landlords and tenants

New Legislation for Rentals — What You Need to Know as a Landlord

If you’re a landlord, you’ll know how fast the rules have been changing recently. It’s not over — several new laws and regulations have either been passed recently or are being considered. So what do you need to know? The Tenants Fees Act 2019 This received the Royal Assent in February, and its provisions will be applied from the beginning of June. Under the Act, landlords will only be permitted to ask for certain pa
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Fraudsters Are Running Rings Round Right to Let

As I reported in the spring, the government has introduced tougher measures against landlords who fail to meet their regulations. One of the most controversial of these is the Right to Rent rules, obliging a landlord to make sure all tenants are in the country legally. This has created a whole extra layer of bureaucracy for landlords and letting agents. The BBC has revealed, though, that fraudsters are making their p
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New Technology to Make Rent Collection Easier

Most landlords are familiar with “that” tenant — the one they’re constantly having to chase up for overdue rent. Recent research suggests that 68% of landlords have experienced problems with rent arrears and late payments, but a new application could make it harder for tenants to miss payments, while at the same time rewarding the more conscientious among them. Late Payments Many tenants will once or twice in their t
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New Restrictions on Buy-to-Let Borrowing

A well-planned buy-to-let can be an excellent business model, but a badly prepared one can end in disaster. One of the biggest dangers is taking on a mortgage you can’t cope with, leading to debt, default and the loss of all your assets. From the 30th September, though, the Bank of England’s Prudential Regulatory Authority arm will be cracking down on buy-to-let mortgages to make sure borrowers don’t overreach themse
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Tenancy Deposits — Make Sure You Don’t Get Caught Out

Since 2007, residential landlords failing to register a deposit taken from the tenant can be fined. Perhaps more seriously, though, they can have problems recovering possession of the property. Here are some of the main points. The Landlord’s Obligations Under section 213 of the Housing Act 2004, when a residential tenant pays a deposit for an Assured Shorthold Tenancy, the landlord has thirty days to register it wit
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How to evict a Tenant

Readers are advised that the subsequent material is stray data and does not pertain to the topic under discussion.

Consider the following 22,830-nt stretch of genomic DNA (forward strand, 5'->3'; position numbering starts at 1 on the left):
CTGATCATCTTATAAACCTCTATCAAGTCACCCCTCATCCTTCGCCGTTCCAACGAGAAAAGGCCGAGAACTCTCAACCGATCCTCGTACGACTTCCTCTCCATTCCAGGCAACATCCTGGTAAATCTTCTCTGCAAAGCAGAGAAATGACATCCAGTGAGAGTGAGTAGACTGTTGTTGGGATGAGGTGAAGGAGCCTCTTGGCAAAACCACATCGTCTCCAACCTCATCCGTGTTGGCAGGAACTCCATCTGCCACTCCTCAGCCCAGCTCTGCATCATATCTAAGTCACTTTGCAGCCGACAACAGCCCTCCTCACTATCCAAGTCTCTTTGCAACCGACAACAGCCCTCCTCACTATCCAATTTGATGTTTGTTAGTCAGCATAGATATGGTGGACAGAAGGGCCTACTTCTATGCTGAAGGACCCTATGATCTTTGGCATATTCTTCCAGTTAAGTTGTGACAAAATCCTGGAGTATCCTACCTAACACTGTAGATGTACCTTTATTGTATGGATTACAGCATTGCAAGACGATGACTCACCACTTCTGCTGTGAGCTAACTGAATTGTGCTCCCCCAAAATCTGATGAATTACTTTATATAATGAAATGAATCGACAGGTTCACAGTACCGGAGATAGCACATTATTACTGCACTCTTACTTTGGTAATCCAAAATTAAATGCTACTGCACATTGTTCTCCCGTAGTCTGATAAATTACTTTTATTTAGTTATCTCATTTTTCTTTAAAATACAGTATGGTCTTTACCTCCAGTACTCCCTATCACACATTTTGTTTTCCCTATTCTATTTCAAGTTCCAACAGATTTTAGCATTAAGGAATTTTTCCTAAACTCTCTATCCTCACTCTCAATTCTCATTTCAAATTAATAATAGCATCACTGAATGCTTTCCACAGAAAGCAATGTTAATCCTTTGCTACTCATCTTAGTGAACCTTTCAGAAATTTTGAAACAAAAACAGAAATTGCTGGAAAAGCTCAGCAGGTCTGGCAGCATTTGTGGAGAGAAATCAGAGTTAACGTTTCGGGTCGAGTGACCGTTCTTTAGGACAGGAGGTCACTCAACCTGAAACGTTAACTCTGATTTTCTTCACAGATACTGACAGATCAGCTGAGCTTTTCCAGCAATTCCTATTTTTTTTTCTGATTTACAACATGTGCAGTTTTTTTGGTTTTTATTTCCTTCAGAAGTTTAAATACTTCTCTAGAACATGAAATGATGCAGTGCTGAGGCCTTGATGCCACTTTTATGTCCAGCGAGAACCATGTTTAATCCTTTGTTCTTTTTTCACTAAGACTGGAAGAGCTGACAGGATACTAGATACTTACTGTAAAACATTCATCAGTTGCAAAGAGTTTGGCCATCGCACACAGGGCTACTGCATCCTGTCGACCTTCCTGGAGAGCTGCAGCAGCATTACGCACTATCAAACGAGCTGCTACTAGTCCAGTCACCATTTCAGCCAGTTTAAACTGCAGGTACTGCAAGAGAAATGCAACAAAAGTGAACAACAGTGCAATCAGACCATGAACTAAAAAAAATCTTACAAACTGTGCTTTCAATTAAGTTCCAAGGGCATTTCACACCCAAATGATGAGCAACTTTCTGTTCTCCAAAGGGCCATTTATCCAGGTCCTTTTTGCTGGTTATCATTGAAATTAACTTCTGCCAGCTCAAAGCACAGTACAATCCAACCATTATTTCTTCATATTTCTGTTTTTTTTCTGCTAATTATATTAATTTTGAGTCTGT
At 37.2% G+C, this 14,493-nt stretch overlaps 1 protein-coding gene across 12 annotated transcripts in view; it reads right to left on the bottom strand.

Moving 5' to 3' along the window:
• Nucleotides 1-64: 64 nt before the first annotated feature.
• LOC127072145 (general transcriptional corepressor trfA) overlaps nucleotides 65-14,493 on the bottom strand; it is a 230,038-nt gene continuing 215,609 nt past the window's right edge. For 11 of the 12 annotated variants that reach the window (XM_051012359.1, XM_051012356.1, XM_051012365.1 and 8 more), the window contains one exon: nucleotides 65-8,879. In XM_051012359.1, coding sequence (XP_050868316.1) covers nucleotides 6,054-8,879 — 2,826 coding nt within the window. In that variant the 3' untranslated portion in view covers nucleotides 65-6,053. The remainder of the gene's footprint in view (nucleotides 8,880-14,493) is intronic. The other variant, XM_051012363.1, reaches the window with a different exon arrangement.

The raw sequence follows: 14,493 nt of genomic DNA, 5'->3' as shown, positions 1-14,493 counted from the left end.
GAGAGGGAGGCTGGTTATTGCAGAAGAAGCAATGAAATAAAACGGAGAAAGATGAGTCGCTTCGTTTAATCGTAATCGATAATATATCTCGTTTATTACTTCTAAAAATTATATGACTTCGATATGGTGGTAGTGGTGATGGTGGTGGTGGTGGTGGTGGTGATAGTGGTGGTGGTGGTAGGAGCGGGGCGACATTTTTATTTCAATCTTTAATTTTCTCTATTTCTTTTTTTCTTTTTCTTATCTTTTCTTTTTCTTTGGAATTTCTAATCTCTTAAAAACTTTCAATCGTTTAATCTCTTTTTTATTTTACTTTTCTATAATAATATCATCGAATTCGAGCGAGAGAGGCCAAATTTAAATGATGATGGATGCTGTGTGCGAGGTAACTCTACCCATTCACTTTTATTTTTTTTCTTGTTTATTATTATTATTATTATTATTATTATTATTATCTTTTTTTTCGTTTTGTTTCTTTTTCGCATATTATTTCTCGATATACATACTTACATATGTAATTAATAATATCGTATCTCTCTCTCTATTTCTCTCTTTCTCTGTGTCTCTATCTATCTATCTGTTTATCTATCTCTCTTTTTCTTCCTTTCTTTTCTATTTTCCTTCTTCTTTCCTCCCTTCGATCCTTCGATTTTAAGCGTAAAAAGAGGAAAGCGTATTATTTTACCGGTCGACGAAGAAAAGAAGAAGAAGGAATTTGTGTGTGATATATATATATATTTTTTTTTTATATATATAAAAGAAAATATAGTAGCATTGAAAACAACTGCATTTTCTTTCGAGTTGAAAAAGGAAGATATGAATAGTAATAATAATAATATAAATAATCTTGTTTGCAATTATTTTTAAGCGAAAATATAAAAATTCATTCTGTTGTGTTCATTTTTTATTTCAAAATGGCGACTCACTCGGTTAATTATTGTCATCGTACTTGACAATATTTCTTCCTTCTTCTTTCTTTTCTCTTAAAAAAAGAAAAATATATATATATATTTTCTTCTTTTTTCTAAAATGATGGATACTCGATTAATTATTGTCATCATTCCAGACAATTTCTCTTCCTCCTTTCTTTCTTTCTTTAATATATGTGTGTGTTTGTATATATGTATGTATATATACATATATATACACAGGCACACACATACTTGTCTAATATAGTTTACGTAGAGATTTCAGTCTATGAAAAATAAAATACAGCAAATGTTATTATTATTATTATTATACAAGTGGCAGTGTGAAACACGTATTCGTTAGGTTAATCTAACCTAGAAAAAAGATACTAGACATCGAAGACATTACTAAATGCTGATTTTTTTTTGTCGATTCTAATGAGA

As a landlord, you have the right to evict tenants from your properties. However, there are many rules and regulations you must follow to ensure you do this lawfully. For example, you can’t just knock on a tenant’s door and demand they leave the premises right there and then. There’s a whole systematic process that needs to be followed before an eviction can legally occur and the easiest way is to
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Rogue landlords in London are now going to be named

Rogue landlords in London are now going to be named and shamed online. A recent survey showed that 60% of renters in London live in properties with serious issues that landlords have a legal obligation to address. As part of a push to deal with this, the Mayor is launching an online list of residential landlords who have been convicted of illegal practices This shouldn’t worry conscientious landlords. In fact, it cou
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Naming and Shaming London’s Rogue Landlords

The house has put the initiative in the rental market firmly in the hands of landlords, and while many act responsibly, there are enough exceptions to create a problem. A recent survey revealed that 60% of London’s private renters suffer from leaks, inadequate heating or infestations, with little choice but to put up with it. However, London is now set to take a leaf out of New York’s book and start naming and shamin
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Ban on Letting Agent Fees

In last year’s Autumn Statement, the Chancellor announced the Government’s intention to ban letting agents from charging fees to tenants. These charges, for everything from collecting references to administration costs, can add up to as much as £800, in addition to the deposit and rent in advance. This has been welcomed by tenants groups, but both landlords and some conservative MPs have expressed doubt about the pro
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New Penalties for Residential Landlords and the New Tax Year

On the 6th April, new measures were introduced to penalise residential landlords who aren’t compliant with duties set out by housing legislation, notably the Housing Act 2004. Although no new obligations have been introduced, the consequences of neglecting existing ones have been significantly increased. Local authorities now have the power to impose direct financial penalties on landlords who breach the Act, rather
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